Posts from ‘Cadillac’
Class: Premium Large Car
Miles driven: 354
Fuel used: 21.1 gallons
Most Americans know Pierre Cardin as a purveyor of luxury designer clothing, but how many of us recall the fashion maestro’s foray into the automotive realm?
Some time ago, I wrote a piece about the unlikely vehicles I still see on a regular basis. You can check out that list here. One car I neglected to make note of at the time was the Cadillac DeVille–specifically front-wheel-drive-era DeVilles.
As fate would have it, the 2002 Eldorado would not be the last Cadillac coupe—a couple of subsequent 2-door models would relieve it of that historic burden—but by most accounts it would be the last “old-school” Caddy.
Maybe you’ve heard of the “runner’s high,” an elusive phenomenon experienced by distance runners and other serious exercise buffs. At some point during a good, long run, an endurance-focused athlete can experience a period of euphoria that, to hear some folks tell it, makes the whole physical-exertion thing more than worth the effort.
There is no longer space in the American new-car marketplace for vehicles with hoods and trunklids that consume more linear space than their passenger compartments do. While I know that the passing of the giant coupe was inevitable, I also lament that automotive designers no longer have a free hand with such large and expressive canvases.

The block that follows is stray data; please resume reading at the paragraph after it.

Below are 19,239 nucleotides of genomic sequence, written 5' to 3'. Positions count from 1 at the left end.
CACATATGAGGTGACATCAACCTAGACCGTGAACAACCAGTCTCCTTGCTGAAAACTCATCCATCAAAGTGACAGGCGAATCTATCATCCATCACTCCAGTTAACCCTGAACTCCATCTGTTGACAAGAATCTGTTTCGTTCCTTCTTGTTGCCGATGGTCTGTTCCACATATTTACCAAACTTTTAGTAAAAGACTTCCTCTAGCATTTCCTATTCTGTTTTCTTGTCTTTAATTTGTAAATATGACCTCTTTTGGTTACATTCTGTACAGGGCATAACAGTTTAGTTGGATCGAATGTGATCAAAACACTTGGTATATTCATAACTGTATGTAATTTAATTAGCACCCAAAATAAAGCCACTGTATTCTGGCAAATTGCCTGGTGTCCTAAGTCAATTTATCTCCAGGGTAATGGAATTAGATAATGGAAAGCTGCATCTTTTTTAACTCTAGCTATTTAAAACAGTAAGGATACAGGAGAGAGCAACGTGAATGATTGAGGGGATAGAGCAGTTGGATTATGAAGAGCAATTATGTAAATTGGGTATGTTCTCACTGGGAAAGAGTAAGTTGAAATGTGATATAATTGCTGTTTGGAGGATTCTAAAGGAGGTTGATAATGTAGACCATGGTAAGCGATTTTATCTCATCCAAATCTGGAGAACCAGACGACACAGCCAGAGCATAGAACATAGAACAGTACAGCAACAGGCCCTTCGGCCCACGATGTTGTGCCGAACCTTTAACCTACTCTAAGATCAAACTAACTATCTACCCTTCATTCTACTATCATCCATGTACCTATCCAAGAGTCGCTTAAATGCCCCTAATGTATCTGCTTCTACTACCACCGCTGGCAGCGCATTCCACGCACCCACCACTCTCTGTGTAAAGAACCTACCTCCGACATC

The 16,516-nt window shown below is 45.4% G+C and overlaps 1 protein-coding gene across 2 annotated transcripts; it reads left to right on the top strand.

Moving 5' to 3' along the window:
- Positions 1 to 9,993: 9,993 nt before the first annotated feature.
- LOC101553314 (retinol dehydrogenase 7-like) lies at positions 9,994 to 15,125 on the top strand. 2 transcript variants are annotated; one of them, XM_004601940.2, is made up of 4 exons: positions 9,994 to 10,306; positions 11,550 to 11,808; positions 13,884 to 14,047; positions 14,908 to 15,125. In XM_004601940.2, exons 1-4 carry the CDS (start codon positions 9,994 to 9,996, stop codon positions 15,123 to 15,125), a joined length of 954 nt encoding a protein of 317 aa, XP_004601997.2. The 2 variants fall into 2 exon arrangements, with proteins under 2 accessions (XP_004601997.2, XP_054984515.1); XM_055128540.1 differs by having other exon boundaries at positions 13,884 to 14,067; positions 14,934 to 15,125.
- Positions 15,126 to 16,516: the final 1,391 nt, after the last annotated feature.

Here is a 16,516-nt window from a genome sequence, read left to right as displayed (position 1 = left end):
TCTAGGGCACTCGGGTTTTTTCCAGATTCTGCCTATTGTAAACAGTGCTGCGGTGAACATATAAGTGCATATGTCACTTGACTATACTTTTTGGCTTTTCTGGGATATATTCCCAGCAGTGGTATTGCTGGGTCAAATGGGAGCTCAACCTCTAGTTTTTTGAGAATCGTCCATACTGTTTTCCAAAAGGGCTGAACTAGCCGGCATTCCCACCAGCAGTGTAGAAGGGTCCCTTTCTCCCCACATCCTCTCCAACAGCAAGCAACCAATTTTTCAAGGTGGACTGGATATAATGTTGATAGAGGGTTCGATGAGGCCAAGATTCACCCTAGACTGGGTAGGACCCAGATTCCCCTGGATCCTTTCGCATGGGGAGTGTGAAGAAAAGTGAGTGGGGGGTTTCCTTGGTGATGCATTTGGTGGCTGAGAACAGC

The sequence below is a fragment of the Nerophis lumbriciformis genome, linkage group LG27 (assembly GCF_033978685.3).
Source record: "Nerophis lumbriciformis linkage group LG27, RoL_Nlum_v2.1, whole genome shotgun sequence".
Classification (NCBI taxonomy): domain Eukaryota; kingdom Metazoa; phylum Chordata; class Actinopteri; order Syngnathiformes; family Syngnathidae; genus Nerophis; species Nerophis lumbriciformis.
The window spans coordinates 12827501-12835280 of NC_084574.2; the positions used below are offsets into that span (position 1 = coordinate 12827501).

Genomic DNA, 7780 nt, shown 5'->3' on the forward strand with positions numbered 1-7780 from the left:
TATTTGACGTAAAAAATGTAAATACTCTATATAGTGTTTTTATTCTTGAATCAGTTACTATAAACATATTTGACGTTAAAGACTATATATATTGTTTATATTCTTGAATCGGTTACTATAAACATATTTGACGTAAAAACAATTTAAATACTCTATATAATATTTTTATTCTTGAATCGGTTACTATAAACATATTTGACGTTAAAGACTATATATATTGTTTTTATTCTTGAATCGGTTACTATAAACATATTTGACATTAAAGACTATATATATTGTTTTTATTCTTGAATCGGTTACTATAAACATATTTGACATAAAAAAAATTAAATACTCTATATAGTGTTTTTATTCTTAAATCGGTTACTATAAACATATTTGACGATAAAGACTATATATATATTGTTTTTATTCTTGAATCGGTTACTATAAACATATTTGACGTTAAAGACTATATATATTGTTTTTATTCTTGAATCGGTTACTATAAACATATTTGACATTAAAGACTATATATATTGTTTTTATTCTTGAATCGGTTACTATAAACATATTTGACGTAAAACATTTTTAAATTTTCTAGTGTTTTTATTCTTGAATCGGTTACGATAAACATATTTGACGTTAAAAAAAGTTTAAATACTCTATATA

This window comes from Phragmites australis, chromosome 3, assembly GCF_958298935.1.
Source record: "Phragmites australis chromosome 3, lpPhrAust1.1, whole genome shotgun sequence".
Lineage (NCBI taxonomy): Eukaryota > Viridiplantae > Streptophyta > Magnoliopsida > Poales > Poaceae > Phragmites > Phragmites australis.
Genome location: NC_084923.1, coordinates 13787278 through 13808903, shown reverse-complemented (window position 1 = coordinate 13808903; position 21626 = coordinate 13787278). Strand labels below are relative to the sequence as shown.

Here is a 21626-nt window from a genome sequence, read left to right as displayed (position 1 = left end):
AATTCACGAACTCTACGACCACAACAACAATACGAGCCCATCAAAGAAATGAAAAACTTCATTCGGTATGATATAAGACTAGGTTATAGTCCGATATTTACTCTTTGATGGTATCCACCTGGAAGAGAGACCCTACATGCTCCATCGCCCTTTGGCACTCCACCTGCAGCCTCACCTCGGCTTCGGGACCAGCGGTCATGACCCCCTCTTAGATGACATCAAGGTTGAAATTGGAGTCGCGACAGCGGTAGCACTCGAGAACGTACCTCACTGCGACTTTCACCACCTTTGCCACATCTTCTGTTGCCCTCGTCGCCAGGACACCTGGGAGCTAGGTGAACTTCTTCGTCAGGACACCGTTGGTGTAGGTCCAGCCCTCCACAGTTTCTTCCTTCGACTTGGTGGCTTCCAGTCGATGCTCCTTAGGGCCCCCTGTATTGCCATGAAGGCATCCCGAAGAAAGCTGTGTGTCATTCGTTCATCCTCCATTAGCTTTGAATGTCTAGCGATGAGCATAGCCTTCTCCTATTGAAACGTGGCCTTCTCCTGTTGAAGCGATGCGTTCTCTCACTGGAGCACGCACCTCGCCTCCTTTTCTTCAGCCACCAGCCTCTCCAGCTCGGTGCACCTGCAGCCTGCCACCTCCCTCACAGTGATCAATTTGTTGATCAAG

Cadillac made news in conjunction with the 2018 New York Auto Show by rolling out the brand’s first-ever small crossover. The 2019 Cadillac XT4 compact SUV will slot below the midsize XT5 crossover in both size and price, and give Cadillac dealerships a model with which to lure shoppers considering the likes of the Audi Q5, BMW X3, and Lexus NX.
The 2018 New York Auto Show is almost a week away, but GM’s Cadillac division has already released info on one of the vehicles that will be making its global debut there. The 2019 Cadillac CT6 V-Sport is a high-performance version of Cadillac’s flagship large sedan; it is powered by an all-new twin-turbocharged 4.2-liter V8 and comes exclusively with all-wheel drive.
I’ve never heard it suggested that the Cadillac HT4100 V8 engine was flawed because it was rushed into production, but there is evidence to indicate that that was indeed the case.
If you don’t remember the HT4100, you’re not alone. As a result of the powerplant’s flaws (more on those in a moment) Cadillac marketing folks dropped the HT moniker after a few years, leaving subsequent updated versions of the engine unbranded.